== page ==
Dr Eleni Tsiompanou and Dr Ollie Minton discuss opportunities and developments in palliative medicine and talk about the philosophical side to it.
Palliative physicians provide medical input and leadership to hospices, hospitals and community settings for patients with life limiting illnesses. They work usually as part of a multidisciplinary team (nurses, councillors, physiotherapists etc), and within a hospice palliative physicians will be the consultant in charge of someone’s care but outside of this our input is primarily offering advice to others – specialists and GPs.
They see all conditions both cancer and non-cancer based on need but usually when someone has been identified as being within the last year of life (on average). Alongside the direct clinical contact often there is an extensive ongoing educational role to promote end-of-life care. As you might expect, many non-palliative care specialists often don’t feel confident in this area.
I chose it following a period of general medical training and oncology. I found myself attracted to the speciality following a hospice job which I did immediately afterwards. I found the time I was able to devote to patients and the broader involvement of other members of the team really strengthened my work. As I have continued to work with a variety of specialists (mainly oncology but also others) I have kept a broad focus and clinically see a wide variety of patients with a range of conditions.
Alongside the clinical work like most specialties there are opportunities for education and research. This can be in a variety of areas from basic science through to ethics and spiritual aspects for example through many other areas. This breadth of interest is a credit to our speciality both in education and research.
We see almost entirely patients who are within the last year/months/days and hours of life. Our image as a speciality can be affected by this and often we are not referred patients until very late on in their illness. This can provide a unique set of challenges although as a speciality we have embraced those to ensure we provide and promote end of life care. We also promote the area of planning and discussing a person’s wishes when diagnosed with a life limiting or terminal diagnosis. There are a number of national organisations such as Dying Matters and Hospice UK that are also closely allied to our specialty and the relationship to charities is also unique. Not all of us work within the NHS and hospices still only receive a small percentage of their costs from the NHS – so working within these areas can potentially provide a unique challenge. However because of this I find my work very rewarding being involved at an obviously very difficult time but having the ability to make an impact.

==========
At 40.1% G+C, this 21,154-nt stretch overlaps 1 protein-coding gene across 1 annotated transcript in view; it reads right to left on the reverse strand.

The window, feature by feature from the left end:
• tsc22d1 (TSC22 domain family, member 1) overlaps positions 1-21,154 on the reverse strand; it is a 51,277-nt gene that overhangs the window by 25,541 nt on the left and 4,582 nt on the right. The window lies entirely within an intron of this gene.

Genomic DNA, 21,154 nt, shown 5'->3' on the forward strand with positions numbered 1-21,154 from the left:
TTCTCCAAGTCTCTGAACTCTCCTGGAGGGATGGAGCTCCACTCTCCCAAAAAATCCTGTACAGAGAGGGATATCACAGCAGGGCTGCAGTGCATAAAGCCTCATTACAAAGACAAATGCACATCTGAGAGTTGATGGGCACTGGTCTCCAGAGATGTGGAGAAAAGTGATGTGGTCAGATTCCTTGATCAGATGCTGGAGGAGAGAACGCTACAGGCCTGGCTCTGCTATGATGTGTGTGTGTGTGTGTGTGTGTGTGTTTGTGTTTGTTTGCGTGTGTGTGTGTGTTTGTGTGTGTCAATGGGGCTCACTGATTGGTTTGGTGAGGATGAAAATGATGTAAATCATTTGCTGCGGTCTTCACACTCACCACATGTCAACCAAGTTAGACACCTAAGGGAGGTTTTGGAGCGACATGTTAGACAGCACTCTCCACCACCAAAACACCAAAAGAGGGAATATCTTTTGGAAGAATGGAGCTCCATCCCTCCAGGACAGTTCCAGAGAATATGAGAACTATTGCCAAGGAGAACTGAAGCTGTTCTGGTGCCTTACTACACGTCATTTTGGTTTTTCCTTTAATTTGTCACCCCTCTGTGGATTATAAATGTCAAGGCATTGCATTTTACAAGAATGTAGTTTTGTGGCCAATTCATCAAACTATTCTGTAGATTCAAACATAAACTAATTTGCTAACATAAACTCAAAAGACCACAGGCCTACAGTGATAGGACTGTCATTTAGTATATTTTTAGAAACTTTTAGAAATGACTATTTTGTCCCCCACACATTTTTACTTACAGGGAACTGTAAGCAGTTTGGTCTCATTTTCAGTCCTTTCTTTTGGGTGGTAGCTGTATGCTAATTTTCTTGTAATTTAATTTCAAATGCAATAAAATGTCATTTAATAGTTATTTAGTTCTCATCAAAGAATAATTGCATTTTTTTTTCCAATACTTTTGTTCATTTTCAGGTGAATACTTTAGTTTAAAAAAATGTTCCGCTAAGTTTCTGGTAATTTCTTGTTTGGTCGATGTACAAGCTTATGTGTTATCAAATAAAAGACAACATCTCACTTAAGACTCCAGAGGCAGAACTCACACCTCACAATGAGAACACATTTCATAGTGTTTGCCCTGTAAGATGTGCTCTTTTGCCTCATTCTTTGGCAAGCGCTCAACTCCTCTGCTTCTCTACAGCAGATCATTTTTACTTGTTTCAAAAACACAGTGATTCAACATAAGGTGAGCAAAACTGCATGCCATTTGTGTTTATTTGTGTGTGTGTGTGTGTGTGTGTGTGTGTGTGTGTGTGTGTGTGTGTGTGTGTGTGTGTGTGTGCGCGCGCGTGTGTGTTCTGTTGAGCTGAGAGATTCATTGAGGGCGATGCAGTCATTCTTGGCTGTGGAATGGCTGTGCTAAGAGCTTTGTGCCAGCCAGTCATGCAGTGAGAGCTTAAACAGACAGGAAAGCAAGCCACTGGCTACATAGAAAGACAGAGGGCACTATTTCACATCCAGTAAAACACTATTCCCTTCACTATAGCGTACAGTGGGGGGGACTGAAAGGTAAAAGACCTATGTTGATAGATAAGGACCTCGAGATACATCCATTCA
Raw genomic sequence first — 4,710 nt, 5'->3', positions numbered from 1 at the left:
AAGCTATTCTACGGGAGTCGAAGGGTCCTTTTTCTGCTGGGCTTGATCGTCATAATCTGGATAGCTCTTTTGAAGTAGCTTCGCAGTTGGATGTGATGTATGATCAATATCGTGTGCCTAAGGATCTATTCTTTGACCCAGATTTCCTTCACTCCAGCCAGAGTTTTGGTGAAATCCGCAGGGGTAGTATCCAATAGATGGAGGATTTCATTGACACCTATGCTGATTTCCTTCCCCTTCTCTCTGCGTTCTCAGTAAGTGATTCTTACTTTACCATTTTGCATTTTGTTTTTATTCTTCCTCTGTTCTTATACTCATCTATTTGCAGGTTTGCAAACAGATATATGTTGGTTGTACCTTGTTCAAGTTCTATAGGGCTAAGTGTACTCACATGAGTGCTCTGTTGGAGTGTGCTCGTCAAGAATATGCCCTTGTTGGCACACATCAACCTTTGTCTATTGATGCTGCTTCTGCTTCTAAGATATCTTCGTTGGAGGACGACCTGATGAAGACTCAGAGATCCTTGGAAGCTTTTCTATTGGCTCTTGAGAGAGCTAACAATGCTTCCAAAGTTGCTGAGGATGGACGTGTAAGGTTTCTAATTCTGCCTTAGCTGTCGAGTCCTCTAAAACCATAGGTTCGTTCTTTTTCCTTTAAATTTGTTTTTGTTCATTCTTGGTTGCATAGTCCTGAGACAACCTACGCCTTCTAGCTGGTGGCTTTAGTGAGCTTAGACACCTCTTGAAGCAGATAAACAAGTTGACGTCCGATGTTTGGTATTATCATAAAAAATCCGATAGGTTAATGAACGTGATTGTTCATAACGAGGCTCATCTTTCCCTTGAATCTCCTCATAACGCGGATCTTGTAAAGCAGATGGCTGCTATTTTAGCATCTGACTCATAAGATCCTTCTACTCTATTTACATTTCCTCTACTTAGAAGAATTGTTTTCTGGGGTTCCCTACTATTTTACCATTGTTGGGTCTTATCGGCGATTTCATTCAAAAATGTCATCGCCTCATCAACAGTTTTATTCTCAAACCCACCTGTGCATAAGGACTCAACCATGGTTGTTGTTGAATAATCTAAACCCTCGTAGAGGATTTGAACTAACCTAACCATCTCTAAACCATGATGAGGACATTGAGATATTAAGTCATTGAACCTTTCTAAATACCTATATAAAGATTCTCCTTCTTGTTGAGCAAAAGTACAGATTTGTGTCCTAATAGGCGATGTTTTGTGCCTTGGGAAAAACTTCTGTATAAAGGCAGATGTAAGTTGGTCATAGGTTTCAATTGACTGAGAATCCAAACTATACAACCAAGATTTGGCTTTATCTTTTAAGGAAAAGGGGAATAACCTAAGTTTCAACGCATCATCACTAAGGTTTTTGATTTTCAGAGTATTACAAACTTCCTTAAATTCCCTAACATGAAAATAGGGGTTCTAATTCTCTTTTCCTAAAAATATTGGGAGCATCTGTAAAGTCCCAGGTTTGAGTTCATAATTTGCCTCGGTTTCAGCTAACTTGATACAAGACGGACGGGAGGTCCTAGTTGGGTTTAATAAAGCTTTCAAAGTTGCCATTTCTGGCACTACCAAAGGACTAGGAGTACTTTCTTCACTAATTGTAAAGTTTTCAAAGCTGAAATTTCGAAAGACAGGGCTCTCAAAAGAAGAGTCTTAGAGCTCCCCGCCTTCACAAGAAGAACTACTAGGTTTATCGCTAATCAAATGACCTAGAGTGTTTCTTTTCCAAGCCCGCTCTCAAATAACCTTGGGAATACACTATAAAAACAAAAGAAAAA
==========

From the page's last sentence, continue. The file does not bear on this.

Dr Ollie Minton PhD FRCP FHEA, consultant in palliative medicine and honorary senior lecturer, St George's Healthcare NHS Trust, London
Dame Cicely Saunders opened St Christopher’s Hospice in south London as the first academic hospice in 1967. It was a place where patients could go for relief of ‘total pain’ with its physical, psychological, social and spiritual dimensions. Through the education and research mission of St Christopher’s, Dame Cicely is credited with founding the modern hospice movement. She held more than 25 honorary degrees and her awards included the British Medical Association Gold Medal for services to medicine, the Templeton Prize for Progress in Religion, the Onassis Prize for Services to Humanity, the Raoul Wallenberg Humanitarian Award and the Franklin D. Roosevelt Four Freedoms for Worship Medal. A bronze portrait bust of Dame Cicely stands on the upper gallery of the Dorchester Library at the RCP and from the archives we have her Munk’s Roll obituary.